Since it won it’s freedom from communism, since it won its bloody battles for democracy towards the end of 1990’s we have watched the Croatian nation falling under the spell of liars, fog merchants and thieves. For the sake of so-called reconciliation we have seen attempts to blame the victim for the crime; we have seen the equating of victims with the aggressors; we have seen planned political attempts to criminalise the right to defend one’s life and the right to self-determination… we long for the day when justice will be served for victims of all totalitarian regimes because that is the day when true peace and reconciliation will start blooming.

I guess, no one imagined for a moment that transition from totalitarian regimes (Communism in this case) into democracy would come easy. But also, few imagined that it would be so perfidious as it has been so far in Croatia. Ina Vukic, Prof. (Zgb); B.A., M.A.Ps. (Syd)

Croatia: Glorification of Communist Crimes as anti-Fascist Achievement

Bleiburg: 68th anniversary of communist massacres  Photo: Tomislav Miletic.Pixsell

Bleiburg: 68th anniversary of communist massacres
Photo: Tomislav Miletic/Pixsell

Even if, after thoroughly studying the victims of the Holocaust (some 11 million, 6 million of which were Jews) and the victims of WWII and post-WWII communist crimes (some 100 million), one concludes that the Nazis and their collaborators were worse criminals than the Communists, that still does not justify the massive size and inhumanity of the difference between the enormous attention paid to the crimes of the former and the appalling neglect of the latter.

During the weekend that has just passed Croatia has been confronted with the utterly ugly face of government and politically ideological discrimination against victims of horrible communist crimes. The feeling one could pick-up on the streets is that Croatia is at volatile crossroads where there seem to be only two possible outcomes: an oppressive and socially insensitive political system (akin the one that was under communist Yugoslavia) will entrench itself further into the corridors of power – and therefore society, or that those who hold the rights of all victims above all else (including political scoring) will rebel ferociously against the government that evidently has little if any empathy with Croatian suffering; be it suffering from WWII pro-Nazi collaborators or suffering from Communists and their collaborators.

Croatia’s Prime Minister, Zoran Milanovic, said on Saturday 11 May that he was not going to attend any of the two commemorations – one marking the 68th Anniversary of victims of WWII and post-WWII Bleiburg massacres by Croatian/Yugoslav communist Partisans, and the other marking Jasenovac camp extermination by pro-Nazi Croatian Ustashe forces) because “the competition between the two spreads intolerance…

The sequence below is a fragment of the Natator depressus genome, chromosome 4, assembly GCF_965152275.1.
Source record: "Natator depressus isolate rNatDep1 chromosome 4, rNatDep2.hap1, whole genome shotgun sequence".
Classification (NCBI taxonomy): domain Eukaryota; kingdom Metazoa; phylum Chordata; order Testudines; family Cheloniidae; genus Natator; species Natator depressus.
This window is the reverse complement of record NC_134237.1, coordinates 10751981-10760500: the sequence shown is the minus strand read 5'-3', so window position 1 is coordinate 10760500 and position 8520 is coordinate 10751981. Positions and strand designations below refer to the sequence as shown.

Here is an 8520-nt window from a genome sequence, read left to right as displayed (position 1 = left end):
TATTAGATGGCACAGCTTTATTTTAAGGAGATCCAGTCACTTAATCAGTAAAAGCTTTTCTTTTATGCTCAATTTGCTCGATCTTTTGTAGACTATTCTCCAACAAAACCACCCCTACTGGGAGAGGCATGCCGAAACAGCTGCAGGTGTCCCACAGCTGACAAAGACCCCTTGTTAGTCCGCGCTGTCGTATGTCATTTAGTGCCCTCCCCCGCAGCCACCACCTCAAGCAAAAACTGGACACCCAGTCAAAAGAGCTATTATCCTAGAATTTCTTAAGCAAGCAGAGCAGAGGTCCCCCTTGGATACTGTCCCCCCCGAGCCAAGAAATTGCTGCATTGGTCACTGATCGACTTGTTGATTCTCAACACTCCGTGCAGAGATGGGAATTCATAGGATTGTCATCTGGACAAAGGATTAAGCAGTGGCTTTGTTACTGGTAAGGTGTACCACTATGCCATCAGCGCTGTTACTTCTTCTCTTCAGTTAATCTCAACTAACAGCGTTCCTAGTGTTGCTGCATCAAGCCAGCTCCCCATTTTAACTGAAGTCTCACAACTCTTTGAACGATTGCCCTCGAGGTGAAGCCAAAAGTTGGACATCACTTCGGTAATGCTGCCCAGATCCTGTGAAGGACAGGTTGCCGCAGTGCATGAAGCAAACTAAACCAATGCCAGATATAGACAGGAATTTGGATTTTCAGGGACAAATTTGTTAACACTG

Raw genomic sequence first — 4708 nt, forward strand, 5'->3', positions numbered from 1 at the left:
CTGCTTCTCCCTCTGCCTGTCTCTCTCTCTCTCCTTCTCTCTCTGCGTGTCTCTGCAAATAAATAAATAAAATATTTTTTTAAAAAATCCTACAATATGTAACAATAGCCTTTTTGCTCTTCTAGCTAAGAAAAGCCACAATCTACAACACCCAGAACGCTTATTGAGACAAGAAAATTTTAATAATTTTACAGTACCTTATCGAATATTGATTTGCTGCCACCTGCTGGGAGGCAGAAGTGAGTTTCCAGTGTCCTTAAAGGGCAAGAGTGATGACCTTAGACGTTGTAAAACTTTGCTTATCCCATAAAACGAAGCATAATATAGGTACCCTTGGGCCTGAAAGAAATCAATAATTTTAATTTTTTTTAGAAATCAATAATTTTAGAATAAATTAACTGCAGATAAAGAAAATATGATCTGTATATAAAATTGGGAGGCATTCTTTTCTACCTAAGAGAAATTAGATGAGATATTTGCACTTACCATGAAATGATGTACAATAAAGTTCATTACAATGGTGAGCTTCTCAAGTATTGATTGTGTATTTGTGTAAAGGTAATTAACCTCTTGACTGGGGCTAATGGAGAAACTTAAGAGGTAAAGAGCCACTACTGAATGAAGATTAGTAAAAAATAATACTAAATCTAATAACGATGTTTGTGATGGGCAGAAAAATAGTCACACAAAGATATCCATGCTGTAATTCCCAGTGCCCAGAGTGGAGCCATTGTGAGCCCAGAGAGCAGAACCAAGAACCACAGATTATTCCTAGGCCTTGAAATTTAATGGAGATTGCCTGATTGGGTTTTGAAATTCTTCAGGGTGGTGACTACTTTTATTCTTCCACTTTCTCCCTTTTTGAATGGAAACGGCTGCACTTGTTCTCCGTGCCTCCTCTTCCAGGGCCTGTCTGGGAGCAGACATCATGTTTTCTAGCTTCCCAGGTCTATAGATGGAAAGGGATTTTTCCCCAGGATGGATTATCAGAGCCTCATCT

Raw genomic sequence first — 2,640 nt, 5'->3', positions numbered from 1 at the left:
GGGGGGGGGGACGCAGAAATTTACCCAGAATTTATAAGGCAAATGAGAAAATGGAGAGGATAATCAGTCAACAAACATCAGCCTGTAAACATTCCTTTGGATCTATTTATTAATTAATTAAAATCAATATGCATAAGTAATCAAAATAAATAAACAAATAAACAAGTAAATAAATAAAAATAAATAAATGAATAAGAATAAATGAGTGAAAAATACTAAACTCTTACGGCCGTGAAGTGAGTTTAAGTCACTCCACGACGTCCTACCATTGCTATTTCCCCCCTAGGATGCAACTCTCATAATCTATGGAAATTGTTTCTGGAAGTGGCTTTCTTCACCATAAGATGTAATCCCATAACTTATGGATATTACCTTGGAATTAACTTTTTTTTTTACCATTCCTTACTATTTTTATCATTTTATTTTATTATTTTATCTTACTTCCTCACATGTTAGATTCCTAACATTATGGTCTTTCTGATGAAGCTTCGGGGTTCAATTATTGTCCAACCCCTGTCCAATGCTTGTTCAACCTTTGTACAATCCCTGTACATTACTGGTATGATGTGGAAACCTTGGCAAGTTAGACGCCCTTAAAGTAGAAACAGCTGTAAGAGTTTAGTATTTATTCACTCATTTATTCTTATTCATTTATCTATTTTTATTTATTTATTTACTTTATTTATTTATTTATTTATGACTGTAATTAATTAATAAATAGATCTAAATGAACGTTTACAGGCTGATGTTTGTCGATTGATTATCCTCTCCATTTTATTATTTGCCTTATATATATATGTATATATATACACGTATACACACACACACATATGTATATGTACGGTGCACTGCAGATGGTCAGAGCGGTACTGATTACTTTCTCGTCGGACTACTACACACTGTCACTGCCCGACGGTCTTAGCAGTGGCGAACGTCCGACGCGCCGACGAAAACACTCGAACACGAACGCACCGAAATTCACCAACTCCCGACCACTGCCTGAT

For the Croatian Prime Minister, therefore, paying respects to the victims of WWII is an act of intolerance … spreading hatred (?)!

Absolutely unforgivable!

A commemoration marking the 68th anniversary of the mass murders of soldiers of the 1941-45 Independent State of Croatia (NDH) and civilians by communist Partisans was held at Bleiburg field in Austria on Saturday 11 May. Some 10,000 people from all over the world gathered and remembered. Croatian government sent no one; Croatian President Ivo Josipovic did not attend nor did he send representatives. The Croatian Democratic Union (HDZ),main party in opposition, representative, Virovitica-Podravina County Prefect Tomislav Tolusic of said that “the ideological descendants of the criminals who committed these crimes in the aftermath of World War II are today still trying to rewrite history“.

Ideological scions of those same criminals responsible for Bleiburg and the death marches are again trying to conceal their crimes, downplay them, and push them into oblivion as well as to smear the victims. The members of that same batch do the same not only with Bleiburg but also with the Homeland Defence War,” Tolusic said.

Jasenovac: 68th anniversary of breakout of inmates of concentration camp  Photo: Nikola Culuk/Pixsell

Jasenovac: 68th anniversary of breakout of inmates of
concentration camp Photo: Nikola Culuk/Pixsell

On Sunday 12 May in Jasenovac, a commemoration was held to mark the 68th anniversary of the breakout of inmates from the Jasenovac concentration camp, which had been run by the Nazi-style Ustasha regime from 1941 to 1945. The commemoration called for permanent remembrance of the victims so that similar crimes would never again recur.

Croatia’s President Ivo Jospipovic attended the Jasenovac commemoration. During his speech President Josipovic called for thwarting any attempt to revive the ideology of the Holocaust and ideologies directed against other people only because they are of different ethnic or religious background.

We must not forget the experiences from Jasenovac, the Holocaust and the Ustasha ideology (of the 1941-1945 pro-Nazi Independent State of Croatia, NDH) and we must not forget that the members of the Croatian people participated in them”, Josipovic said, recalling that according to the statistics of the camp, 83,301 victims were killed in the camp complex in Jasenovac, and the victims were Serbs, Jews, Roma, Bosniaks as well as Croats whom the then regime deemed to be enemies to the Ustasha ideology.

President Josipovic also said that the Croatians “can be proud of their anti-Fascist movement the victory over Nazism and of those of them who stood against crimes“. That victory (in WW II) and our victory in the (1991-1995) Homeland Defence War are the foundations of the present-day Croatian state that is about to join the European Union as a full member, Josipovic emphasised.

Well, if the truth was like Josipovic said then that truth is only half-baked.  The truth is that the anti-Fascist WWII victory came with even worse crimes committed by them than what Ustashe/pro-Nazi crimes stand for.

The truth is that anti-Fascists hide their ugly crimes by emphasizing the crimes of Ustashe.

The truth is that anti-Fascists glorify the horrid of atrocities committed by them during and after WWII!

Who wants to be proud of such a history where one criminal blames the other, and victims of one receive no justice while the victims of the other get it all?